In the last 12 months, USC has been to the Elite Eight, reached its highest AP Top 25 ranking in 50 years, and won 25 regular-season games for the first time in program history. But with a late-season tumble (lost three of the last four), the Trojans head into the 2022 NCAA Tournament paired up against a tough Miami Hurricanes bunch.
Behind head coach Jim Larranaga, Miami packs an offensive punch to counter the length and defensive prowess of Andy Enfield's USC Trojans. The clash of styles shape one of the most seemingly balanced first-round games in this edition of March Madness.
"The biggest thing is for your players to really embrace the atmosphere, not to put a lot of pressure on themselves, but to really have fun playing basketball," Larranaga said at Thursday's press conference. "This is the culmination for them of all the hard work, all the dreams that they've had and the goals they've set for themselves and for the team, and when you get to that moment, if you all of a sudden start putting a lot of pressure on yourself, then you're not going to play nearly as well."
Midwest Region: No. 10 Miami Hurricanes (25-10) vs. No. 7 USC (26-7)
Time: Friday, March 18 at 3:10 p.m. ET
Where: Bon Secours Wellness Arena (Greenville, S.C.)
Spread: USC -1.5
Keys for Miami
Miami gives up quite a bit of size to USC, the fourth-tallest team in the nation per KenPom.com. The Hurricanes rank No. 212 in that regard, but it's done little to impact their offensive production. Miami's turnover percentage is comparable to that of USC's Pac-12 rival UCLA, which beat the Trojans twice late in the season thanks in part to outstanding ball protection.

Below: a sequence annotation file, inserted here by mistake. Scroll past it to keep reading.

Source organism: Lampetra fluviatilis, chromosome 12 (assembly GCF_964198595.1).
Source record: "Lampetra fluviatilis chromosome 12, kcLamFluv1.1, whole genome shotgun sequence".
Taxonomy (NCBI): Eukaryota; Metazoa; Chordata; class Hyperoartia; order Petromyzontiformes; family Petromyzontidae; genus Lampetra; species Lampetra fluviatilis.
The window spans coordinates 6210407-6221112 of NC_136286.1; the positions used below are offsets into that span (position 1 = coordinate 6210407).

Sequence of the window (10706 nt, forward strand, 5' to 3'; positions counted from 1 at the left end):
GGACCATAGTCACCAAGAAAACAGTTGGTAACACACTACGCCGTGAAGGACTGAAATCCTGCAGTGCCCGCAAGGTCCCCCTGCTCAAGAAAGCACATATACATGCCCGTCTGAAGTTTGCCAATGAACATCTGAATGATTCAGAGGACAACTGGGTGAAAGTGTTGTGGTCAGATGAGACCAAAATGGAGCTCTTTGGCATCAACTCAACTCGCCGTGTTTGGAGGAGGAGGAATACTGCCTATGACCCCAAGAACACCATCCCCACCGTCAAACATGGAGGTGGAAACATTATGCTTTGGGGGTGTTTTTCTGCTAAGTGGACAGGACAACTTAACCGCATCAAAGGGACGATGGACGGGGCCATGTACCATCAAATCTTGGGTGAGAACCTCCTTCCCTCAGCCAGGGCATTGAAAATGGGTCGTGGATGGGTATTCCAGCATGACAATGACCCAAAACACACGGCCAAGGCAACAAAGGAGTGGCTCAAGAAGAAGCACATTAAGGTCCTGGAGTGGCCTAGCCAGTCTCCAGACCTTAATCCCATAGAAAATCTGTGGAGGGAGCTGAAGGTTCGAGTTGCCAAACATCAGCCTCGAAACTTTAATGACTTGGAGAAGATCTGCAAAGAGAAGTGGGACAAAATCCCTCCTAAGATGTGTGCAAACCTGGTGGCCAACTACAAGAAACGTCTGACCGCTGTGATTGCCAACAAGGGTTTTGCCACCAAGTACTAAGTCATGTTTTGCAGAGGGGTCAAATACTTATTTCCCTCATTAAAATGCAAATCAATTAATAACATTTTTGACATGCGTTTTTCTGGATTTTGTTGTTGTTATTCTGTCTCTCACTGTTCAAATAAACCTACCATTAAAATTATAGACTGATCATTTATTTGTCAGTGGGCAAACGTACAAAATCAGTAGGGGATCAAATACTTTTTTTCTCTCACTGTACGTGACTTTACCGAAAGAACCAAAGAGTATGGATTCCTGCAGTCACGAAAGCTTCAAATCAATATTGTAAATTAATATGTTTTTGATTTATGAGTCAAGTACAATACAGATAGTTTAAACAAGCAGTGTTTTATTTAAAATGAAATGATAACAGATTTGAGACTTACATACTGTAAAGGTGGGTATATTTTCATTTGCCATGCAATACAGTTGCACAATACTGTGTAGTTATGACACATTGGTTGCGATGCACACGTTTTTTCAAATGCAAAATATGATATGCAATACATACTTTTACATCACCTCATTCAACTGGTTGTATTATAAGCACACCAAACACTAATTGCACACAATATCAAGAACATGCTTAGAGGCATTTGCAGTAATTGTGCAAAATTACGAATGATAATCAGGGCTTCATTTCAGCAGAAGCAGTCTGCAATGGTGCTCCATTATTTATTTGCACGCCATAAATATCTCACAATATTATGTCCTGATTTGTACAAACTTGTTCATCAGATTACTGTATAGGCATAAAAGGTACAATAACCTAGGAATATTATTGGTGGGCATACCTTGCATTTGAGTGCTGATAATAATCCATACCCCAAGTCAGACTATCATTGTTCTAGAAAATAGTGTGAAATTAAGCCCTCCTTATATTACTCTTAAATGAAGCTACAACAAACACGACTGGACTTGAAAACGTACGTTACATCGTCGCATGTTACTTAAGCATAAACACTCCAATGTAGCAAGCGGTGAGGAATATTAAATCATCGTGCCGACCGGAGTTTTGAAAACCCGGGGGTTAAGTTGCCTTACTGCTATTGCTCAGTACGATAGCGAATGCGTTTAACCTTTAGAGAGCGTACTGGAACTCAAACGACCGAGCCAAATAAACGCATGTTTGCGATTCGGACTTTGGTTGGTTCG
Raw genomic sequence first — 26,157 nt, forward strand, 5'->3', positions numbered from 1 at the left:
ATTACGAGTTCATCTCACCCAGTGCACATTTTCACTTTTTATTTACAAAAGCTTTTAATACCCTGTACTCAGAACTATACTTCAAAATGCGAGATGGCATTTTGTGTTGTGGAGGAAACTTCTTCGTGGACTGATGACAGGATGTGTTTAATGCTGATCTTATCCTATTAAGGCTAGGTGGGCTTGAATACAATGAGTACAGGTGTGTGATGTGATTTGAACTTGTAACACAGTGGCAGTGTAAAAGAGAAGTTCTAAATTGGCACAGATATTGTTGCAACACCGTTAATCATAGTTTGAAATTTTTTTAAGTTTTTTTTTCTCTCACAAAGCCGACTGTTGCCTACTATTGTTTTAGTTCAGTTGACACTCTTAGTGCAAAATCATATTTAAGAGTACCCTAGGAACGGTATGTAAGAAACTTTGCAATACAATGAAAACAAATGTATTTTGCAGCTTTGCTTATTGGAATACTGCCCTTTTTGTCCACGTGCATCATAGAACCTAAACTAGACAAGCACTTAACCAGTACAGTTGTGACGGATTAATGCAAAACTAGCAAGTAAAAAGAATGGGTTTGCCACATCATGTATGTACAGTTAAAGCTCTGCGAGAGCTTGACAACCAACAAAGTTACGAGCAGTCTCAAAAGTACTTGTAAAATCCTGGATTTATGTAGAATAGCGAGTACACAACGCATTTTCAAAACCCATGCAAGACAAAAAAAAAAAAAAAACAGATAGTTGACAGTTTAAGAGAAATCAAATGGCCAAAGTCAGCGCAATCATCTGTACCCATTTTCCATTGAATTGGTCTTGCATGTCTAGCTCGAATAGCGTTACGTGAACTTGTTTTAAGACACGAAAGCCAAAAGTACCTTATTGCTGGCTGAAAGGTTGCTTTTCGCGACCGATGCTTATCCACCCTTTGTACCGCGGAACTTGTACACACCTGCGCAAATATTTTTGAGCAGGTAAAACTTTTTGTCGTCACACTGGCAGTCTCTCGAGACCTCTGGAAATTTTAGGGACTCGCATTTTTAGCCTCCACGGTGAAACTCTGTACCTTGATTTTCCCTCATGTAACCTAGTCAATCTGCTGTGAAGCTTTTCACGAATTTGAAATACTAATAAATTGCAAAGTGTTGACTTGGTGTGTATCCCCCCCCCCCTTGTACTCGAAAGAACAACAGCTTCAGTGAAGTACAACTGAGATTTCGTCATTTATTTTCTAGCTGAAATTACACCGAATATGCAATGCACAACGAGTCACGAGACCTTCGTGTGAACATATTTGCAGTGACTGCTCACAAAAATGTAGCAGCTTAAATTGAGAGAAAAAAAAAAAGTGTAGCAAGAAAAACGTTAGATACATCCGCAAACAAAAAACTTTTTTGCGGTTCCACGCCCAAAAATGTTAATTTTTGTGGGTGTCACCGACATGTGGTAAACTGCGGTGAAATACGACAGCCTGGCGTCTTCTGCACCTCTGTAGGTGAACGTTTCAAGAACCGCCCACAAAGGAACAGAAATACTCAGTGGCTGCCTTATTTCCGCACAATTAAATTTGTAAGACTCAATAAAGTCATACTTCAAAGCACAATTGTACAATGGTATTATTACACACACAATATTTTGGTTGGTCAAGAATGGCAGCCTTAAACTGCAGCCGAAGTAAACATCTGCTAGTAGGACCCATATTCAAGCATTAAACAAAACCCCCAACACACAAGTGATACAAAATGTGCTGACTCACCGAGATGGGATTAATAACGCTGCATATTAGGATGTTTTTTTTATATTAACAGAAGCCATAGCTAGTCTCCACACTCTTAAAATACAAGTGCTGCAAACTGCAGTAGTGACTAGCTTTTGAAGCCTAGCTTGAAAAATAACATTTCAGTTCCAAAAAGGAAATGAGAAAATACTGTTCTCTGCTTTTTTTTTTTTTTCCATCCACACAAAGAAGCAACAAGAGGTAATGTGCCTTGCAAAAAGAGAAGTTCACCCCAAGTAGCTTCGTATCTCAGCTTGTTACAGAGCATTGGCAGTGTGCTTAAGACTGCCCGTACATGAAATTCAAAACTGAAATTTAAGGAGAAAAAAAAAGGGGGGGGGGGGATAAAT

Methodical possessions that free up shooters, moving the ball, and getting USC defenders out of position, is a key for the Hurricanes. The Trojans are the second-best defense in all of college basketball when it comes to defending inside the 3-point arc, but opponents have been able to find windows from deep. Miami's strength has been finding points on the interior in spite of its size, and Kameron McGusty, Sam Waardenburg and Charlie Moore's ability to hit from behind the line could stretch USC effectively.
Keys for USC
Asserting its size advantage offensively is paramount for USC. Isaiah Mobley was slowed by a late-season head injury, but remains one of the most versatile big men in the nation. His ability to score from a variety of spots on the floor and pass like a guard gives the Trojans some flexibility with how it attacks Miami's defense.
Likewise, 6-foot-9 guard Drew Peterson is a matchup nightmare with his length and variety of playmaking ability. Peterson comes into the NCAA Tournament shooting 41.1 percent from 3-point range, which complements his slashing. With those two setting the tone, Friday will be a prime opportunity for Chevez Goodwin to go to work inside.
This Midwest Region matchup offers a stark contrast that should ultimately benefit USC. The Trojans lost some depth with Reese Dixon-Waters out, but recently regaining Isaiah White to the lineup gives Enfield depth that should allow USC to play a physical game suited to its strengths.